Page 1 of 2 SPENGLER Scandal exposes Islam's weakness
"Did you hear about the German Gnostic?"
"He couldn't keep a secret."
Just such a Teutonic mystic is Professor Muhammad Sven Kalisch, a German
convert to Islam who teaches Muslim theology at the University of Munster.
Kalisch recently laid a Gnostic egg in the nest of Islam, declaring that the
Prophet Mohammed never existed, not at least in the way that the received
version of Islamic tradition claims he did. Given that Kalisch holds an
academic chair specifically funded to instruct teachers of Islam in Germany's
school system, a scandal ensued, first reported in the mainstream
English-language press by Andrew Higgins in the
November 15 edition of the Wall Street Journal.
On closer reading, Kalisch offers a far greater challenge to Islam than the
secular critics who reject its claims. The headline that a Muslim academic has
doubts over the existence of the Prophet Mohammed is less interesting than why
he has such doubts. Kalisch does not want to harm Islam, but rather to expose
what he believes to be its true nature. Islam, he argues, really is a Gnostic
spiritual teaching masquerading as myth. Kalisch's heretical variant of Islam
may be close enough to the religion's original intent as to provoke a
re-evaluation of the original sources.
A labor of love from inside the fortress of Islamic theology may accomplish
what all the ballistas of the critics never could from outside the walls.
Koranic criticism, I have argued for years (here and elsewhere -
You say you want a reformation? Asia Times Online, August 5, 2003) is
the Achilles' heel of the religion. That argument has been made about
Christianity for years by Elaine Pagels and other promoters of "Gnostic
Gospels", and it is dead wrong. In the case of Islam, though, it might be dead
Kalisch is a Gnostic, a believer in secret spiritual truths that undergird the
myths manufactured for the edification of the peasantry. But he is a German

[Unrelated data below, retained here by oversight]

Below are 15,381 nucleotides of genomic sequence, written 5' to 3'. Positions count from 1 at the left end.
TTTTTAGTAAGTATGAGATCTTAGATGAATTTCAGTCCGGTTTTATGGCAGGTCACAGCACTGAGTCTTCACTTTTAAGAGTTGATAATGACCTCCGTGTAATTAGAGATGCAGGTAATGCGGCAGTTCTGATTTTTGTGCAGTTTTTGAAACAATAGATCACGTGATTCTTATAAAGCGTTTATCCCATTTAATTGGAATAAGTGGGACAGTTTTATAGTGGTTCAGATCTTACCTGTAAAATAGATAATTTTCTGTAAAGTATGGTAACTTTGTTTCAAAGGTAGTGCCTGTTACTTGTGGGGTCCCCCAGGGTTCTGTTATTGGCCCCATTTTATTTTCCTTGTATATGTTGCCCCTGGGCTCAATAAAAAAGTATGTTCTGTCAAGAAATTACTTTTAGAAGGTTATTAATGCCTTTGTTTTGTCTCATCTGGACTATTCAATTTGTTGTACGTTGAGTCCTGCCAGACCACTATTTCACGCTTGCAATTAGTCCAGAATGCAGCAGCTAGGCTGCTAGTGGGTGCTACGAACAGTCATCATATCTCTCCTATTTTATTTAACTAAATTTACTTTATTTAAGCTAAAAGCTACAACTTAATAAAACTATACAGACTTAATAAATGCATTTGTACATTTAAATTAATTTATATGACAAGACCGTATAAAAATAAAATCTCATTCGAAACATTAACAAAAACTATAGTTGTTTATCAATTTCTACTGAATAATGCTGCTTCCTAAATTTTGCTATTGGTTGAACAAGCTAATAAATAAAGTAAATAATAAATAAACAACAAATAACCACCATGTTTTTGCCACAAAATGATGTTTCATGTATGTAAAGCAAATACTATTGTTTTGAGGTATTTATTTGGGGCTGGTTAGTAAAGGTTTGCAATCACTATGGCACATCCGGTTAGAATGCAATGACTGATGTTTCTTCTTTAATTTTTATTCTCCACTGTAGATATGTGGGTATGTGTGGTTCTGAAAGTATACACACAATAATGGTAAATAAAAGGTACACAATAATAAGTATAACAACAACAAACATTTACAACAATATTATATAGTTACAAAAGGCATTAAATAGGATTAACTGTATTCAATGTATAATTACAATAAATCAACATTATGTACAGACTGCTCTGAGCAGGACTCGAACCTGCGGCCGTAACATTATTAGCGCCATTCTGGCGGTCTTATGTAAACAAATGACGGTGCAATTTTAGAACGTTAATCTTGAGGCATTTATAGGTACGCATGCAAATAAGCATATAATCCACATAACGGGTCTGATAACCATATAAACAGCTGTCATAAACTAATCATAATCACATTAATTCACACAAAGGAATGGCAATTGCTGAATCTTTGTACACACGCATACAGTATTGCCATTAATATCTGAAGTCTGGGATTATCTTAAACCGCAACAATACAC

Gnostic, and therefore feels it necessary to lay out his secrets in thorough
academic papers with extensive footnotes and bibliography. It is a strange and
indirect way of validating the dictum of the great German-Jewish theologian
Franz Rosenzweig: Islam is a parody of Judaism and Christianity.
It is in weird little byways of academia such as Kalisch wanders that the great
battles of religion will be fought out, not at academic conferences and photo
opportunities with the pope. For example: the Catholic Islamologists who
organized the November 4-7 meeting of Catholic and Muslim scholars in Rome
envision incremental reforms inside Islam through a more relaxed Turkish
version (see A
Pyrrhic propaganda victory in Rome Asia Times Online, November 12, 2008
theology from Turkey Asia Times Online, June 3, 2008). Despite their
best efforts at an orderly encounter with Islam, events have a way of
overtaking them. Last March, Pope Benedict personally received into the
Catholic faith the Egyptian-born Italian journalist Magdi Allam at the Easter
Vigil. In September, Kalisch dropped his own bombshell. In a way, it is
longer-acting and more deadly.
A small group of Koran scholars, to be sure, has long doubted Mohammed's
existence. Their scholarship is sufficiently interesting, though, to question
whether it is worthwhile exposing the alleged misdeeds of the Prophet Mohammed,
who may not have existed in the first place (The
Koranic quotations trap Asia Times Online, May 15, 2007). Earlier this
year, I reported on the progress of the critics, as well as belated emergence
of a treasure-trove of photocopies of Koranic manuscripts hidden away by Nazi
Jones meets the Da Vinci Code Asia Times Online, January 18, 2008). The
Nazis had a Gnostic interest in Islam (call them "Gnazis"). The manuscripts and
copies are now under the control of mainstream scholars at the University of